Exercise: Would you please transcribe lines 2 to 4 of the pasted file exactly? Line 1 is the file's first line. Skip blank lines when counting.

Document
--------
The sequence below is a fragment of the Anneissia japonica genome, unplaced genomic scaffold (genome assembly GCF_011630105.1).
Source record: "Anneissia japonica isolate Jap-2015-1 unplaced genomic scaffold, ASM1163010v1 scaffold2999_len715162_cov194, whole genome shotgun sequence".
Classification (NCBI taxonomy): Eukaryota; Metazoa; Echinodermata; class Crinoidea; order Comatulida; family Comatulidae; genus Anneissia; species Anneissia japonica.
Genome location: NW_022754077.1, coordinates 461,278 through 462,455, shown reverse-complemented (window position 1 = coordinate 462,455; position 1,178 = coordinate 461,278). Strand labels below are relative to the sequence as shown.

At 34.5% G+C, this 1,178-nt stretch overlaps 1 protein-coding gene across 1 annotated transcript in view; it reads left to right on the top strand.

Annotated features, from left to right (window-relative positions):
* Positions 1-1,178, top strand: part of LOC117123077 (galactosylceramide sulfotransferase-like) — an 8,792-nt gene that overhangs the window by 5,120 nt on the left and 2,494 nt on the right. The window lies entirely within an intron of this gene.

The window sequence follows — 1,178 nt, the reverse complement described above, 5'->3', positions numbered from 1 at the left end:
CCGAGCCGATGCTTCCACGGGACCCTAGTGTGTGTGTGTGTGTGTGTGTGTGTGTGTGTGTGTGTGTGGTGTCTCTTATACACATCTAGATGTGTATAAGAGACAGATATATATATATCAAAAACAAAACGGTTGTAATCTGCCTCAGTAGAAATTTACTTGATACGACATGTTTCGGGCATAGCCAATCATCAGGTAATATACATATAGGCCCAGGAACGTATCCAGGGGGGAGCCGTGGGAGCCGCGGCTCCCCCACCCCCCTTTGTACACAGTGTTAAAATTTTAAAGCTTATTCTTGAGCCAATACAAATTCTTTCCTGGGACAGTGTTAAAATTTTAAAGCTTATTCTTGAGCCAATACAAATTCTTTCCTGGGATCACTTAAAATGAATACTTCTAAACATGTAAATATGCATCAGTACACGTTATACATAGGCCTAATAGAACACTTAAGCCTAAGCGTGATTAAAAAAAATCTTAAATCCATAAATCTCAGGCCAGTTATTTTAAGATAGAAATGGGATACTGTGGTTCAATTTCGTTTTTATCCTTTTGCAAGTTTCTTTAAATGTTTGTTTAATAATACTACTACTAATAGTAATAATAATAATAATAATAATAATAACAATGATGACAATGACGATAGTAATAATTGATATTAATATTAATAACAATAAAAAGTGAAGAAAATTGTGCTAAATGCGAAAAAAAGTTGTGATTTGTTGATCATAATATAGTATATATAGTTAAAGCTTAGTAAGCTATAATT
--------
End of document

Source record: "Anneissia japonica isolate Jap-2015-1 unplaced genomic scaffold, ASM1163010v1 scaffold2999_len715162_cov194, whole genome shotgun sequence".
Classification (NCBI taxonomy): Eukaryota; Metazoa; Echinodermata; class Crinoidea; order Comatulida; family Comatulidae; genus Anneissia; species Anneissia japonica.
Genome location: NW_022754077.1, coordinates 461,278 through 462,455, shown reverse-complemented (window position 1 = coordinate 462,455; position 1,178 = coordinate 461,278). Strand labels below are relative to the sequence as shown.